Just got this awesome “Deal” from makerbot. Spend $125 to replace a worn out ‘smart’ extruder.
I just fail to understand how something wearing out in under a year is acceptable let alone something you should have to pay for. Though these days it’s all too easy to attack makerbot.
“We study extruders to learn about their real world experiences” - that has got to be a classic “We don’t test our stuff, you do, and you pay us for the privilege too!” Clearly extruder tech is one of the ‘tricky’ bits of 3D printing, but I agree that they should be more willing to replace the broken ones. Look at Tesla’s response to their drive train issues. (Granted you didn’t pay nearly $100K for your printer but it is a very different customer experience)
I’ve only seen the MB extruder in tear-down photos, but it looks cheap. I give them credit for the movement encoder and filament-out detector switch, but that doesn’t make up for the rest of the device.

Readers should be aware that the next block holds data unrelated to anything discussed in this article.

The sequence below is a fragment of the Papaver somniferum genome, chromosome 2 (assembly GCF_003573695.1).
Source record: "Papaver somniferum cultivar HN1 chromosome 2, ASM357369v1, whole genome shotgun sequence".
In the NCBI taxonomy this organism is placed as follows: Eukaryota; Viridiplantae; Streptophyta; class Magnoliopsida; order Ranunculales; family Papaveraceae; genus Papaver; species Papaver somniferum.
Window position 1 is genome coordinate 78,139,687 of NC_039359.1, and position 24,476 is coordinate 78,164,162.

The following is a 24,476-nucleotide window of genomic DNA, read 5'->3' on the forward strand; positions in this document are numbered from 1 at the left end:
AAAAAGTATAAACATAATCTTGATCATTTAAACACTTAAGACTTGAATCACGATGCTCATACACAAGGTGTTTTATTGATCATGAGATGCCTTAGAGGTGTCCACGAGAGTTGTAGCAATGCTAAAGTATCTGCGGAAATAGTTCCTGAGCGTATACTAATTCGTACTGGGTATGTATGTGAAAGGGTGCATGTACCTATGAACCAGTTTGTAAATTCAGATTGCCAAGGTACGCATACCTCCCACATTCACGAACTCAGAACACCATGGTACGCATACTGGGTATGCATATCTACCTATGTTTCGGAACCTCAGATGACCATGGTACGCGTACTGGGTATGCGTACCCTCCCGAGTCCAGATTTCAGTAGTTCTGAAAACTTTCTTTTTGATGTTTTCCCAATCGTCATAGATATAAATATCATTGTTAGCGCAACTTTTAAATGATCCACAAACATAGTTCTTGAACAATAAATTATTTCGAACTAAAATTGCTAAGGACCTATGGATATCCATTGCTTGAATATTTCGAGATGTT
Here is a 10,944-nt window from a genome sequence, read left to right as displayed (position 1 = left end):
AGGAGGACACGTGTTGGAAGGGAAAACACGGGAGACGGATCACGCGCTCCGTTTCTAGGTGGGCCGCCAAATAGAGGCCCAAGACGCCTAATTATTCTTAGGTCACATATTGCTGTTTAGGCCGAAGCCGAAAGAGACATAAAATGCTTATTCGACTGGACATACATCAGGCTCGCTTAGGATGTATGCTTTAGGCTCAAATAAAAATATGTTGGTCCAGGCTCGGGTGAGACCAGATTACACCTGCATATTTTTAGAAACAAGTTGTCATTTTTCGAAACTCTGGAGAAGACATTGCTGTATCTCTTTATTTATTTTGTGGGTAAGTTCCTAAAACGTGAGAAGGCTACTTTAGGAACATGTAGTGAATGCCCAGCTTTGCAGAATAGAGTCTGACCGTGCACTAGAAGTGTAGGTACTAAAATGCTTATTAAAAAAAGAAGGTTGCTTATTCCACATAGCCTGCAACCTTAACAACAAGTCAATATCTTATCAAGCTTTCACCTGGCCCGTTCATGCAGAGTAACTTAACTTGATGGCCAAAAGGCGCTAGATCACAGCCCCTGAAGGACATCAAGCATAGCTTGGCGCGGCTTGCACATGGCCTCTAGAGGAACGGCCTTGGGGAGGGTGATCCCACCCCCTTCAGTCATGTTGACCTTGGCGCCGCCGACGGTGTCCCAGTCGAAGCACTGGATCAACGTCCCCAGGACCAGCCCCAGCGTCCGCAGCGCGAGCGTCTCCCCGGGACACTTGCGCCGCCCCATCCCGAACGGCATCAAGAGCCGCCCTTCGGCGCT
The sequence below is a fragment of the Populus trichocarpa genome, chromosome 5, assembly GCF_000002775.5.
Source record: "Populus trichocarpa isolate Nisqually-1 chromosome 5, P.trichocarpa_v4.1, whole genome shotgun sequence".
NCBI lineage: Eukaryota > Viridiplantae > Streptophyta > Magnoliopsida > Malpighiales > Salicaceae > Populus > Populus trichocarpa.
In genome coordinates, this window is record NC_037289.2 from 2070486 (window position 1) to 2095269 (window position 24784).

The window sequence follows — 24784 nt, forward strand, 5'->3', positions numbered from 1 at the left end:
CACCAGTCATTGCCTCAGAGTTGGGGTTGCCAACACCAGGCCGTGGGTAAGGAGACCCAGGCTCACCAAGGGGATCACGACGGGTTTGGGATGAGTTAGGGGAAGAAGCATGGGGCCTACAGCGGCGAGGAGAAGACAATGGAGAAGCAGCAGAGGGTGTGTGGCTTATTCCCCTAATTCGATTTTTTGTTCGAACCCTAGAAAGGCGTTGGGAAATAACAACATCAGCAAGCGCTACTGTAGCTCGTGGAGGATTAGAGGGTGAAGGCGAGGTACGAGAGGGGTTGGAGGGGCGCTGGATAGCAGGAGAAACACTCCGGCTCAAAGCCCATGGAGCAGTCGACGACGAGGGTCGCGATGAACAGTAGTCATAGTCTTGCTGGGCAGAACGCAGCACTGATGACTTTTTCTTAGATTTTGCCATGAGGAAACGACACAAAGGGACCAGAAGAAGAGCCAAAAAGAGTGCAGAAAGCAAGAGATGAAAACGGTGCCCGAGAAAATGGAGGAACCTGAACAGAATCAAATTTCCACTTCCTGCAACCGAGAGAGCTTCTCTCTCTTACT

Wow… I’ve updated my harsh but popular post with your picture, hope it’s OK with you (with credit as usual: http://www.tridimake.com/2014/06/do-not-buy-makerbot-3d-printers.html ). I really feel sorry for makerbot customers that fell in the marketing trap of their old-style business.
@Ashley_Webster you forget, the makerbots are actually open source based printers. They just figured no one’s going to stop them so patent it. Also I suspect the clever bits like the encoder and filament detection comes from stratasys
I think it would have been up to the contributors to object through a legal process. Assuming the open source wasn’t a BSD license, then there might be no recourse as long as credit is given.
I know the 3D Systems CubeX has a filament out detection switch. I don’t think that’s a big deal in itself.